"Central City is two miles high; at first you get drunk on the altitude, then you get tired, and there's a fever in your soul."

"I looked everywhere for the sad and fabled tinsmith of my mind."

"He's filling empty space with the substance of our lives, confessions of his bellybottom strain, remembrance of ideas, rehashes of old blowing. He has to blow across bridges and come back and do it with such infinite feeling soul-exploratory for the tune of the moment that everybody knows it's not the tune that counts but IT..."

"At night in this part of the West the stars, as I had seen them in Wyoming, are big as roman candles and as lonely as the Prince of the Dharma who's lost his ancestral grove and journeys across the spaces between points in the handle of the Big Dipper, trying to find it again."

"...he wears his thick-soled shoes so that he can't feel the sidewalks of life."

"I realised that these were all the snapshots which our children would look at one someday with wonder, thinking their parents had lived smooth, well-ordered, stabilised-within-the-photo lives and got up in the morning to walk proudly on the sidewalks of life, never dreaming the raggedy madness and riot of our actual lives, our actual night, the hell of it, the senseless nightmare road. All of it inside endless and beginningless emptiness. Pitiful forms of ignorance."

"'Yow!' yelled Dean. 'And all in that sun. Have you dug this Mexican sun, Sal? It makes you high. Whoo!'"

"For a mad moment I thought Dean was understanding everything he said by sheer wild insight and sudden revelatory genius inconceivably inspired by his glowing happiness. In that moment, too, he looked so exactly like Franklin Delano Roosevelt - some delusion in my flaming eyes and floating brain."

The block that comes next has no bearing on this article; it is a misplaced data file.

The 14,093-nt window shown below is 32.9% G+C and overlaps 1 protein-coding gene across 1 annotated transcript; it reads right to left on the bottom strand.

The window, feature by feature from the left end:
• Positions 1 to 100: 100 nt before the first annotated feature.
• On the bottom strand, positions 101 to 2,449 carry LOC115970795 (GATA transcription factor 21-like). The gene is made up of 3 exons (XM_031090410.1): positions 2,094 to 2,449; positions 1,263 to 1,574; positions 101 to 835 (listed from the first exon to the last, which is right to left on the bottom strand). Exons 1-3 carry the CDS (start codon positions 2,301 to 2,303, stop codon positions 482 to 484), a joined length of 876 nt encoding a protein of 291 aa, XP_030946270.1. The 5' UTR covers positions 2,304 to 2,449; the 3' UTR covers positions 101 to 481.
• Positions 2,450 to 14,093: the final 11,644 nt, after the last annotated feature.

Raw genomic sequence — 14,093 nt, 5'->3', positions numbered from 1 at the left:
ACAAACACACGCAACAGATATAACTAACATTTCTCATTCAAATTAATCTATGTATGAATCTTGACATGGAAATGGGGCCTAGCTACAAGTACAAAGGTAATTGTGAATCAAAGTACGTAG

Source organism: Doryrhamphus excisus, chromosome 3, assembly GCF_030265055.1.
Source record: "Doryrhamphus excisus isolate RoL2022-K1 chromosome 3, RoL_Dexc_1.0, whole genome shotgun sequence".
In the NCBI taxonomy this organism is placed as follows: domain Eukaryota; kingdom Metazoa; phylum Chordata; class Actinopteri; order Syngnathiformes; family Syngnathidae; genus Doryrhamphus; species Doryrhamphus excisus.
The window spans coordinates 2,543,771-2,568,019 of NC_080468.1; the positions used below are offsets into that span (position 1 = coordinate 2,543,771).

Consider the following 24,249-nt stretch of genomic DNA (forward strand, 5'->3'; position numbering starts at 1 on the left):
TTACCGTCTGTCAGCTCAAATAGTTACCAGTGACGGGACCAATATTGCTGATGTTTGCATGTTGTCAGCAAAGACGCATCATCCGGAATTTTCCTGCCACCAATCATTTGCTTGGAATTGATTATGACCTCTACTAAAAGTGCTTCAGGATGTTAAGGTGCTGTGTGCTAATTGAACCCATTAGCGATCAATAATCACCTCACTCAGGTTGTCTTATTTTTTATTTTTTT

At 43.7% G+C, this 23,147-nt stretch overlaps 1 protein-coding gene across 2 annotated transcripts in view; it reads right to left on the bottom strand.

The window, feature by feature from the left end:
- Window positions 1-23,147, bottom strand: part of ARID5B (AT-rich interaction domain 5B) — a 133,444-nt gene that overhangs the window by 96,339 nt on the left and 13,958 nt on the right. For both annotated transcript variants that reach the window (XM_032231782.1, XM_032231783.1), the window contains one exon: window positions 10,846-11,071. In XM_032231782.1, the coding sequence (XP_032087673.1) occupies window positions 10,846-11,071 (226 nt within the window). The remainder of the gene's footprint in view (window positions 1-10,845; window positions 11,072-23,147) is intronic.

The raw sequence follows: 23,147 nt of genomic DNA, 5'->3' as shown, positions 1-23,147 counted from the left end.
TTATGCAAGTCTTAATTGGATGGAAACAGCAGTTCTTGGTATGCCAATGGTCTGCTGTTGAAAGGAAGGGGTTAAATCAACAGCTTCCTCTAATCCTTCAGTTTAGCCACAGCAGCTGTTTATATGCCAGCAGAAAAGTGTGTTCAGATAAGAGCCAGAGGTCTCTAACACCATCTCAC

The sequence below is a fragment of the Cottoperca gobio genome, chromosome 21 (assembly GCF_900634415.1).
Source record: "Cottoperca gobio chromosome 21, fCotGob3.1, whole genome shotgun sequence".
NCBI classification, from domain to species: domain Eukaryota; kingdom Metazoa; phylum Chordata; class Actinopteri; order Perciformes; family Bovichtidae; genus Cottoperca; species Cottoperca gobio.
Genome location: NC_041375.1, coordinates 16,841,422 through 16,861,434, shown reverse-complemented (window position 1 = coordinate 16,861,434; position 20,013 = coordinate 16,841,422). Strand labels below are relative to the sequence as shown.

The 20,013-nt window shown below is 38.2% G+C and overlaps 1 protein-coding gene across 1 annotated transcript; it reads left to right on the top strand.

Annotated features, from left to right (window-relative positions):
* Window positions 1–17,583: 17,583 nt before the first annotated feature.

"We agreed to love each other madly." 

Sunday, November 4, 2012

Album Of My Week: Damn the Torpedoes

This past week I watched one of the best music documentaries I've seen - Runnin' Down A Dream.

The reason this doco stood out for me was because Tom Petty and the Heartbreakers' story is the absolute musicians' "dream". Small-town friends record demos, drive across country to LA, get signed, one failed album, then success came and steadily built into a legacy act that's survived (more or less) almost 40 years together.

I also loved this film because I could relate to Tom Petty as a songwriter - he's a story-teller, he's straight to the point, he's not afraid of hooks or to be himself. In fact, if you watch the film you'll observe that he stands by his 'self' and vision fiercely - a trait that also translates into his dealings with the music industry in general in that he doesn't stand for the exploitation that pervades its core.

It's almost four hours long but has everything a good doco should have to keep you interested - great stories, contemporary opinions, tour footage, drama, loss and insight.

Since finishing it I've been on an almost non-stop Tom Petty binge and his third album with the Heartbreakers is a ridiculously good highlight. It has Refugee, Don't Do Me Like That, Here Comes My Girl and Even the Losers amongst other great tracks that showcase what Tom Petty is all about as a songwriter.

Next time the sun shines, pop it on and soak up a true classic.

Here's the trailer for the Runnin' Down a Dream doco too: